Sokurov inquires into the connection between art and power by focusing on the Louvre –a place Nazi authorities decided to protect during their occupation in World War II– and through the testimonies of Jacques Jaujard and Count Franz Wolff-Metternich.
A sort of sequel to The Russian Ark, Francofonia is more than a simple story of the most emblematic museum in France. For the Russian filmmaker, the Louvre is the summary of all Western culture, and we can see this in the main chapter of this essay that combines first-person reflections with archive footage and reconstructions. Through the relationship between the Louvre director and the Nazi officer who protected those world treasures against the destruction orders from his superiors, Sokurov establishes a devastating parallel between the occupation of Paris and the siege of Leningrad, between one side’s laissez faire and the other’s heroic resistance. In the end, it’s between the respect for a shared culture, and the erasing of another, despised one: the Slavonic. JP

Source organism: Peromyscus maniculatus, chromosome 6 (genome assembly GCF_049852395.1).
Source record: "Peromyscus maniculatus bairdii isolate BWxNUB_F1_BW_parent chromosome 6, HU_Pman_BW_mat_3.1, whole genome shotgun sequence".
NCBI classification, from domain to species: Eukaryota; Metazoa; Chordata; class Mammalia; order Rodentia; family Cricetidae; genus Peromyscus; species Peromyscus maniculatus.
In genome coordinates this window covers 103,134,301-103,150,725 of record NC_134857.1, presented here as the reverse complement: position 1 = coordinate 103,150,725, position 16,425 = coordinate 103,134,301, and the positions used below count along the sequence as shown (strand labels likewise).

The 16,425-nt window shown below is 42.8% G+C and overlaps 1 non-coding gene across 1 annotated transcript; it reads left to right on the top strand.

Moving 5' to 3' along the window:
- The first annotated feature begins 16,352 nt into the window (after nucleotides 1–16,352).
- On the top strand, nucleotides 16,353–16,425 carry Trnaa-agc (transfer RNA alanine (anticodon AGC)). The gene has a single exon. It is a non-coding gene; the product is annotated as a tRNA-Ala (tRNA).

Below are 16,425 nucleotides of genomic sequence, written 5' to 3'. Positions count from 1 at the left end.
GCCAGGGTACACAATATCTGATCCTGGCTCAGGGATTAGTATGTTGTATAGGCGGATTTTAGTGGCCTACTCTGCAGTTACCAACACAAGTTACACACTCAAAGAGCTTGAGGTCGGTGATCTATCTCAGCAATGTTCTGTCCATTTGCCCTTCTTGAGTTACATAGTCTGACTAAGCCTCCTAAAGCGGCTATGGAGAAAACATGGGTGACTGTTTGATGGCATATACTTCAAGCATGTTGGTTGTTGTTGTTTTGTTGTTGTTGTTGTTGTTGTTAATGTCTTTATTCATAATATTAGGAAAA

D, G: Aleksandr Sokurov F: Bruno Delbonnel E: Alexei Jankowski, Hansjorg Weissbrich S: Andre Rigault, Jac Vleeshouwer, Ansgar Frerich M: Murat Kabardokov P: Pierre-Olivier Bardet, Thomas Kufus, Els Vandevorst, Olivier Pere, Remi Burah CP: Ideale Audience, Zero One Film, N279 Entertainment, Arte France Cinema, Le Musee du Louvre I: Louis-Do de Lencquesaing, Benjamin Utzerath, Vincent Nemeth, Johanna Korthals Altes
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He was born in 1951 in Siberia. He studied history and later entered the Moscow Film Institute. In 2002, Bafici held a Focus on his work, with screening of Spiritual Voices (1995), A Humble Life (1997) and Elegy of a Voyage (2001).